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mysqli_stmt::fetch

mysqli_stmt_fetch

(PHP 5, PHP 7, PHP 8)

mysqli_stmt::fetch -- mysqli_stmt_fetchFetch results from a prepared statement into the bound variables

Description

Object-oriented style

public mysqli_stmt::fetch(): ?bool

Procedural style

mysqli_stmt_fetch(mysqli_stmt $statement): ?bool

Fetch the result from a prepared statement into the variables bound by mysqli_stmt_bind_result().

Note:

Note that all columns must be bound by the application before calling mysqli_stmt_fetch().

Note:

Data is transferred unbuffered without calling mysqli_stmt_store_result() which can decrease performance (but reduces memory cost).

Parameters

statement

Procedural style only: A mysqli_stmt object returned by mysqli_stmt_init().

Return Values

Return Values
Value Description
true Success. Data has been fetched
false Error occurred
null No more rows/data exists or data truncation occurred

Errors/Exceptions

If mysqli error reporting is enabled (MYSQLI_REPORT_ERROR) and the requested operation fails, a warning is generated. If, in addition, the mode is set to MYSQLI_REPORT_STRICT, a mysqli_sql_exception is thrown instead.

Examples

Example #1 Object-oriented style

<?php
$mysqli
= new mysqli("localhost", "my_user", "my_password", "world");

/* check connection */
if (mysqli_connect_errno()) {
printf("Connect failed: %s\n", mysqli_connect_error());
exit();
}

$query = "SELECT Name, CountryCode FROM City ORDER by ID DESC LIMIT 150,5";

if (
$stmt = $mysqli->prepare($query)) {

/* execute statement */
$stmt->execute();

/* bind result variables */
$stmt->bind_result($name, $code);

/* fetch values */
while ($stmt->fetch()) {
printf ("%s (%s)\n", $name, $code);
}

/* close statement */
$stmt->close();
}

/* close connection */
$mysqli->close();
?>

Example #2 Procedural style

<?php
$link
= mysqli_connect("localhost", "my_user", "my_password", "world");

/* check connection */
if (mysqli_connect_errno()) {
printf("Connect failed: %s\n", mysqli_connect_error());
exit();
}

$query = "SELECT Name, CountryCode FROM City ORDER by ID DESC LIMIT 150,5";

if (
$stmt = mysqli_prepare($link, $query)) {

/* execute statement */
mysqli_stmt_execute($stmt);

/* bind result variables */
mysqli_stmt_bind_result($stmt, $name, $code);

/* fetch values */
while (mysqli_stmt_fetch($stmt)) {
printf ("%s (%s)\n", $name, $code);
}

/* close statement */
mysqli_stmt_close($stmt);
}

/* close connection */
mysqli_close($link);
?>

The above examples will output:

Rockford (USA)
Tallahassee (USA)
Salinas (USA)
Santa Clarita (USA)
Springfield (USA)

See Also

add a note

User Contributed Notes 5 notes

up
19
Bruce Martin
12 years ago
I was trying to use a generic select * from table statment and have the results returned in an array. I finally came up with this solution, others have similar solutions, but they where not working for me.
<?php
//Snip use normal methods to get to this point
$stmt->execute();
$metaResults = $stmt->result_metadata();
$fields = $metaResults->fetch_fields();
$statementParams='';
//build the bind_results statement dynamically so I can get the results in an array
foreach($fields as $field){
if(empty(
$statementParams)){
$statementParams.="\$column['".$field->name."']";
}else{
$statementParams.=", \$column['".$field->name."']";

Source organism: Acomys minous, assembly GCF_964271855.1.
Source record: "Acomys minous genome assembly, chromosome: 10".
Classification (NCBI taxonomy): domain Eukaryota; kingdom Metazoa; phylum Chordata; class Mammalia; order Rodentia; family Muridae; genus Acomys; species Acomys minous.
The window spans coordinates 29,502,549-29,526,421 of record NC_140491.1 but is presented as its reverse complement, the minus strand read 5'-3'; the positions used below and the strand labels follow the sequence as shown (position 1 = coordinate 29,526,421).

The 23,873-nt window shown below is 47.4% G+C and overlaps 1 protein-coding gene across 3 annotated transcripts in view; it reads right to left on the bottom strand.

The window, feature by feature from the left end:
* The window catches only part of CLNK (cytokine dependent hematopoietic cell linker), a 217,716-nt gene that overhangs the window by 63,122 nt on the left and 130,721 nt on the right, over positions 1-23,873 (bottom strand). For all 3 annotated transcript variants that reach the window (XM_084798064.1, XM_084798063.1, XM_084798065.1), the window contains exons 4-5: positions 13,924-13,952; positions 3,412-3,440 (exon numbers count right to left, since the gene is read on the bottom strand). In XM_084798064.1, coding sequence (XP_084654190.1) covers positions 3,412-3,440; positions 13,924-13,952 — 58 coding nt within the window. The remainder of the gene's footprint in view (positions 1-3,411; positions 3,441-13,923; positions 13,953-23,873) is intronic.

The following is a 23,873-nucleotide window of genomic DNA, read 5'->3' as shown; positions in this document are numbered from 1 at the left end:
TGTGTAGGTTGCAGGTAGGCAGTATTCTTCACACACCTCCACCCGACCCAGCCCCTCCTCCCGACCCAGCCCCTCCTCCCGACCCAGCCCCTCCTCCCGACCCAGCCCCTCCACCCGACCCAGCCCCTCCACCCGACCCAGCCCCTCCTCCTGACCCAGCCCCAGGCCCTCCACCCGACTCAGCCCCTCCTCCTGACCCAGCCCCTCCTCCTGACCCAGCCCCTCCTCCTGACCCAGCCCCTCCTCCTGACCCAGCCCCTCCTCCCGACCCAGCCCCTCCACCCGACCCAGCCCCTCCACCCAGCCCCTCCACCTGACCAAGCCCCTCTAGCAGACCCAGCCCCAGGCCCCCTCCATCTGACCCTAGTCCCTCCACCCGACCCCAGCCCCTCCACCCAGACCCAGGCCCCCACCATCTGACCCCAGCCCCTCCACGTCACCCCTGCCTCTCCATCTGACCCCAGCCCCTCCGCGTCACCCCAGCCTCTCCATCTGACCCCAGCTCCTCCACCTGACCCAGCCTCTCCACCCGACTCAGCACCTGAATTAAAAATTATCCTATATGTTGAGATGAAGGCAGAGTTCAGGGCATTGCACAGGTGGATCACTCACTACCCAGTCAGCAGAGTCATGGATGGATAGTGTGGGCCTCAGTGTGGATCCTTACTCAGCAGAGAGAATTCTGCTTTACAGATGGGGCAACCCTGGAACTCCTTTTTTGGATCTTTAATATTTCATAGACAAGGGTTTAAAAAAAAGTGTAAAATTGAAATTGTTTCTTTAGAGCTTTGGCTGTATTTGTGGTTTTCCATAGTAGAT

}
}
$statment="\$stmt->bind_result($statementParams);";
eval(
$statment);
while(
$stmt->fetch()){
//Now the data is contained in the assoc array $column. Useful if you need to do a foreach, or
//if your lazy and didn't want to write out each param to bind.
}
// Continue on as usual.
?>
up
5
dan dot latter at gmail dot com
16 years ago
The following function taken from PHP Cookbook 2, returns an associative array of a row in the resultset, place in while loop to iterate through whole result set.

<?php
public function fetchArray () {
$data = mysqli_stmt_result_metadata($this->stmt);
$fields = array();
$out = array();

$fields[0] = &$this->stmt;
$count = 1;

while(
$field = mysqli_fetch_field($data)) {
$fields[$count] = &$out[$field->name];
$count++;
}

call_user_func_array(mysqli_stmt_bind_result, $fields);
mysqli_stmt_fetch($this->stmt);
return (
count($out) == 0) ? false : $out;

}
?>
up
4
Lyndon
16 years ago
This function uses the same idea as the last, but instead binds the fields to a given array.
<?php
function stmt_bind_assoc (&$stmt, &$out) {
$data = mysqli_stmt_result_metadata($stmt);
$fields = array();
$out = array();

$fields[0] = $stmt;
$count = 1;

while(
$field = mysqli_fetch_field($data)) {
$fields[$count] = &$out[$field->name];
$count++;
}
call_user_func_array(mysqli_stmt_bind_result, $fields);
}

// example

$stmt = $mysqli->prepare("SELECT name, userid FROM somewhere");
$stmt->execute();

$row = array();
stmt_bind_assoc($stmt, $row);

// loop through all result rows
while ($stmt->fetch()) {
print_r($row);
}
?>
up
2
andrey at php dot net
19 years ago
IMPORTANT note: Be careful when you use this function with big result sets or with BLOB/TEXT columns. When one or more columns are of type (MEDIUM|LONG)(BLOB|TEXT) and ::store_result() was not called mysqli_stmt_fetch() will try to allocate at least 16MB for every such column. It _doesn't_ matter that the longest value in the result set is for example 30 bytes, 16MB will be allocated. Therefore it is not the best idea ot use binding of parameters whenever fetching big data. Why? Because once the data is in the mysql result set stored in memory and then second time in the PHP variable.
up
2
piedone at pyrocenter dot hu
16 years ago
I tried the mentioned stmt_bind_assoc() function, but somehow, very strangely it doesn't allow the values to be written in an array! In the while loop, the row is fetched correctly, but if I write $array[] = $row;, the array will be filled up with the last element of the dataset... Unfortunately I couldn't find a solution.
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